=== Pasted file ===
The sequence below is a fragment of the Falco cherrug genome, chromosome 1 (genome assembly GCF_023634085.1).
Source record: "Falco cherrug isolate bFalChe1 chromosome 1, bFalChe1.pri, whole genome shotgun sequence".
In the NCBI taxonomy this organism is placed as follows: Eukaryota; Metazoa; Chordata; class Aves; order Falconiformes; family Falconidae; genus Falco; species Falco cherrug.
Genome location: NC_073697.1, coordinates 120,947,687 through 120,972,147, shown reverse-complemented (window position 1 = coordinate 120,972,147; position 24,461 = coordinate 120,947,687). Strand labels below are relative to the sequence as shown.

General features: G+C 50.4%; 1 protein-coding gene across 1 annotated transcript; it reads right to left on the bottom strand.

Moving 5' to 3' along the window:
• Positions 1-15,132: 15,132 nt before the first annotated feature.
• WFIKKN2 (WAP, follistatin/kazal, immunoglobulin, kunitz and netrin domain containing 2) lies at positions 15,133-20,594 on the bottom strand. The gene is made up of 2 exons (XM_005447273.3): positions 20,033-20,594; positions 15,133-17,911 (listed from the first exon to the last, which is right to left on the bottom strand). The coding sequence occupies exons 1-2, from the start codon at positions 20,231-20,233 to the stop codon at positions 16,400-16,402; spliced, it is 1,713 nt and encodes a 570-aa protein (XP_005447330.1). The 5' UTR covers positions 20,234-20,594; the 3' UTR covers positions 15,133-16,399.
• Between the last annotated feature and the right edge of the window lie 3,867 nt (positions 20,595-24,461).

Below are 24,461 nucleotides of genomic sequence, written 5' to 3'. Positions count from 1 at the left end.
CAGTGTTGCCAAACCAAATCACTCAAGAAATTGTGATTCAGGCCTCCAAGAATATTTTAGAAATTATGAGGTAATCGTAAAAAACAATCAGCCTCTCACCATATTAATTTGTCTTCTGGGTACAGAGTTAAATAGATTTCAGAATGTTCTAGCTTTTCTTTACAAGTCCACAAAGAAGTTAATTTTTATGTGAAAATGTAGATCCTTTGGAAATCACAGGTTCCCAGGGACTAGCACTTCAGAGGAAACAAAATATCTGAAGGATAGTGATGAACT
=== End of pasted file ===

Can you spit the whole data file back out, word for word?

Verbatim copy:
The sequence below is a fragment of the Falco cherrug genome, chromosome 1 (genome assembly GCF_023634085.1).
Source record: "Falco cherrug isolate bFalChe1 chromosome 1, bFalChe1.pri, whole genome shotgun sequence".
In the NCBI taxonomy this organism is placed as follows: Eukaryota; Metazoa; Chordata; class Aves; order Falconiformes; family Falconidae; genus Falco; species Falco cherrug.
Genome location: NC_073697.1, coordinates 120,947,687 through 120,972,147, shown reverse-complemented (window position 1 = coordinate 120,972,147; position 24,461 = coordinate 120,947,687). Strand labels below are relative to the sequence as shown.

General features: G+C 50.4%; 1 protein-coding gene across 1 annotated transcript; it reads right to left on the bottom strand.

Moving 5' to 3' along the window:
• Positions 1-15,132: 15,132 nt before the first annotated feature.
• WFIKKN2 (WAP, follistatin/kazal, immunoglobulin, kunitz and netrin domain containing 2) lies at positions 15,133-20,594 on the bottom strand. The gene is made up of 2 exons (XM_005447273.3): positions 20,033-20,594; positions 15,133-17,911 (listed from the first exon to the last, which is right to left on the bottom strand). The coding sequence occupies exons 1-2, from the start codon at positions 20,231-20,233 to the stop codon at positions 16,400-16,402; spliced, it is 1,713 nt and encodes a 570-aa protein (XP_005447330.1). The 5' UTR covers positions 20,234-20,594; the 3' UTR covers positions 15,133-16,399.
• Between the last annotated feature and the right edge of the window lie 3,867 nt (positions 20,595-24,461).

Below are 24,461 nucleotides of genomic sequence, written 5' to 3'. Positions count from 1 at the left end.
CAGTGTTGCCAAACCAAATCACTCAAGAAATTGTGATTCAGGCCTCCAAGAATATTTTAGAAATTATGAGGTAATCGTAAAAAACAATCAGCCTCTCACCATATTAATTTGTCTTCTGGGTACAGAGTTAAATAGATTTCAGAATGTTCTAGCTTTTCTTTACAAGTCCACAAAGAAGTTAATTTTTATGTGAAAATGTAGATCCTTTGGAAATCACAGGTTCCCAGGGACTAGCACTTCAGAGGAAACAAAATATCTGAAGGATAGTGATGAACT